NASHVILLE, Tenn. — The game was over. Then it wasn't. Then there was more. The Music City Bowl just couldn't stop playing encores.
You couldn't ask for a more fitting end to an unpredictable North Carolina football season. The game that wouldn't end just kept on going until the Tar Heels finally won, in a second overtime, 30-27 on a Casey Barth field goal after a Quan Sturdivant interception and Butch Davis and Derek Dooley shook hands ... for the second time.
"I don't see how else our season could have ended," North Carolina offensive lineman Mike Ingersoll said. "We had big wins and tough losses, but we hung in there in spite of everything."
This bowl will go down as one of the most bizarre in ACC history, if not the history of the entire bowl system - an instant classic not for its purity of play but its utterly unexplainable, unpredictable, unfathomable conclusion.
North Carolina missed a chance to tie the score in the final two minutes when Dwight Jones dropped a 21-yard pass on fourth-and-20.
Game over, right? Nope.
The whole concept of the game not being over hadn't even been pushed to its limit yet.
"A lot of guys didn't realize we'd get another chance," North Carolina quarterback T.J. Yates said. "Myself included."
The Tar Heels forced a punt and got the ball back with 31 seconds to go and no timeouts. They got to the Tennessee 25-yard line, then chose to run the ball with 16 seconds to go instead of trying a pass or letting Barth try a 42-yarder. Surely, that odd decision would cost the Tar Heels? Not quite.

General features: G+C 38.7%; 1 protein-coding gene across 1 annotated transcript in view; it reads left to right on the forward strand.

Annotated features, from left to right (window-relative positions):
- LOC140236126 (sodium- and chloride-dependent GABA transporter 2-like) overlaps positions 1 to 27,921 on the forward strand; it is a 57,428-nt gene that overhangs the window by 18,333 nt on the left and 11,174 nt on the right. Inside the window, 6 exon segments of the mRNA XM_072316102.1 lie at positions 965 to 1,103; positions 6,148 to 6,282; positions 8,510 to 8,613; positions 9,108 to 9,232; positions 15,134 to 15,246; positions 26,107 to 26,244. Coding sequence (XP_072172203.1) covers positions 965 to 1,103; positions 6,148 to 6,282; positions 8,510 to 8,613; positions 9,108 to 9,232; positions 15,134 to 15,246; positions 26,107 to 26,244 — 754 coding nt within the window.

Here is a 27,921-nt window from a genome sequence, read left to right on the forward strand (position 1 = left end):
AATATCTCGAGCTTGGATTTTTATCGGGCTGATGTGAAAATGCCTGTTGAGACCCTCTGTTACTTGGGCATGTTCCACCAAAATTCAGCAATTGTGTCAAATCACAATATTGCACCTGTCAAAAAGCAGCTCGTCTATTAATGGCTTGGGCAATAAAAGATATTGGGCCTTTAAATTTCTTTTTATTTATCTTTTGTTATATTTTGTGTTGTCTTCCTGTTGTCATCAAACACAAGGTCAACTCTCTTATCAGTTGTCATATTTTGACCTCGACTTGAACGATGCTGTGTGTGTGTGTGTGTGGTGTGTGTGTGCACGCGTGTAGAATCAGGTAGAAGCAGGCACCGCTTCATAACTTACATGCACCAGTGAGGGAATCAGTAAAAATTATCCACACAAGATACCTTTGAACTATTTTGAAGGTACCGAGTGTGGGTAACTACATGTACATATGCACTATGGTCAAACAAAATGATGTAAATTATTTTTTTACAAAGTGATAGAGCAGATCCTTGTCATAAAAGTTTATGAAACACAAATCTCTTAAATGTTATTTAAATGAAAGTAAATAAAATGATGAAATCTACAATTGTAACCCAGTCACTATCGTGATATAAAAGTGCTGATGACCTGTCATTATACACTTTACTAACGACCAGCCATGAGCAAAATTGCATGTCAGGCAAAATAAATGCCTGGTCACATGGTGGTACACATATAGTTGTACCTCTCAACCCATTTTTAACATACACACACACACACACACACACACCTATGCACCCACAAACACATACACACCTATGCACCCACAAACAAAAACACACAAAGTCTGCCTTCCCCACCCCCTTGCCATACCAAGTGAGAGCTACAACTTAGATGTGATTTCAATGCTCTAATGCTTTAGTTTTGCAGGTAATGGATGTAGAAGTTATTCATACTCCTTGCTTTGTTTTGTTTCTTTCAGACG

As the clock ticked down, confusion ensued. Yates tried to spike the ball while the field-goal unit panicked and ran onto the field, time ran out and referee Dennis Lipski declared the game over. Apparently.
"I had a sick feeling when the clock hit zero," Dooley said. "I did not celebrate."
A video review put 1 second back on the clock, the penalty was assessed and Barth made a 39-yarder to tie the score at 20 while Tennessee fans chucked bottles onto the field and North Carolina's Donte Paige-Moss had to be restrained from charging into the stands.
It was a farcical series of events that featured bizarre play-calling, oddball officiating, and multiple unpenalized salutes from the Volunteers - coming on a day a salute might have cost a team a bowl win elsewhere - endless explanations from the excruciatingly verbose Lipski - who may be among the best the Big Ten has to offer, but came off as a total buffoon Thursday - and one extremely angry orange-clad crowd.
During the first overtime, bowl employees were handing out "final" statistics in the press box. And the whole baffling conclusion could have been averted if Tennessee hadn't banged an extra point into the line after taking the lead in the fourth quarter. Go figure.
"Just when you think you've seen it all," Dooley said, "you haven't."
Really, it was the only appropriate way to end a bizarre season of North Carolina football, one that crossed every boundary of rules, resilience and, in the final act, ridiculousness.
The Tar Heels couldn't make it through bowl week without losing a starter - the last-minute academic suspension given to Anthony Elzy - and lost Deunta Williams in the first quarter to a gruesome broken leg. Suspensions and injuries: two factors that had far more impact on North Carolina's season than anyone could have expected.
It was a strange, strange season in Chapel Hill. It couldn't possibly have come to a stranger end.